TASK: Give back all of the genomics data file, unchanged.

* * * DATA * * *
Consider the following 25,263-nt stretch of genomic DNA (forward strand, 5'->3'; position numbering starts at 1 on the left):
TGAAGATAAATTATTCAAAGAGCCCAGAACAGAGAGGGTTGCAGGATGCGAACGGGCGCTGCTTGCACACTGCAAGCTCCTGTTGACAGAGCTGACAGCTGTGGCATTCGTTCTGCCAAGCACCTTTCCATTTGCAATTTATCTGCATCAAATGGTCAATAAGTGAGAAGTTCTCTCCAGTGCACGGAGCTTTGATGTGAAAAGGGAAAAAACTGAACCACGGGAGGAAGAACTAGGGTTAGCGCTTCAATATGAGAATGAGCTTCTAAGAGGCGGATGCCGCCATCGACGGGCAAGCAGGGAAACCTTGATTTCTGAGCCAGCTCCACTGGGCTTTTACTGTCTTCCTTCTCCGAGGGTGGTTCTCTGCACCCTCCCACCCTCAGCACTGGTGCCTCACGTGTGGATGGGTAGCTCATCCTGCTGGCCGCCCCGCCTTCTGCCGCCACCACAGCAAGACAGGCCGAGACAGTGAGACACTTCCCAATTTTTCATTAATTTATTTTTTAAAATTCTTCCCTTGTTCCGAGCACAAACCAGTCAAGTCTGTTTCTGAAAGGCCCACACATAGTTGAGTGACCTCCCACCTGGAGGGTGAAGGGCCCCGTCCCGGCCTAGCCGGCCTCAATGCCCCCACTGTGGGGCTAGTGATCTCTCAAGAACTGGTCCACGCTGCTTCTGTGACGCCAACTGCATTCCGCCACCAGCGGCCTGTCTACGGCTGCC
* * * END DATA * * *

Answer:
Consider the following 25,263-nt stretch of genomic DNA (forward strand, 5'->3'; position numbering starts at 1 on the left):
TGAAGATAAATTATTCAAAGAGCCCAGAACAGAGAGGGTTGCAGGATGCGAACGGGCGCTGCTTGCACACTGCAAGCTCCTGTTGACAGAGCTGACAGCTGTGGCATTCGTTCTGCCAAGCACCTTTCCATTTGCAATTTATCTGCATCAAATGGTCAATAAGTGAGAAGTTCTCTCCAGTGCACGGAGCTTTGATGTGAAAAGGGAAAAAACTGAACCACGGGAGGAAGAACTAGGGTTAGCGCTTCAATATGAGAATGAGCTTCTAAGAGGCGGATGCCGCCATCGACGGGCAAGCAGGGAAACCTTGATTTCTGAGCCAGCTCCACTGGGCTTTTACTGTCTTCCTTCTCCGAGGGTGGTTCTCTGCACCCTCCCACCCTCAGCACTGGTGCCTCACGTGTGGATGGGTAGCTCATCCTGCTGGCCGCCCCGCCTTCTGCCGCCACCACAGCAAGACAGGCCGAGACAGTGAGACACTTCCCAATTTTTCATTAATTTATTTTTTAAAATTCTTCCCTTGTTCCGAGCACAAACCAGTCAAGTCTGTTTCTGAAAGGCCCACACATAGTTGAGTGACCTCCCACCTGGAGGGTGAAGGGCCCCGTCCCGGCCTAGCCGGCCTCAATGCCCCCACTGTGGGGCTAGTGATCTCTCAAGAACTGGTCCACGCTGCTTCTGTGACGCCAACTGCATTCCGCCACCAGCGGCCTGTCTACGGCTGCC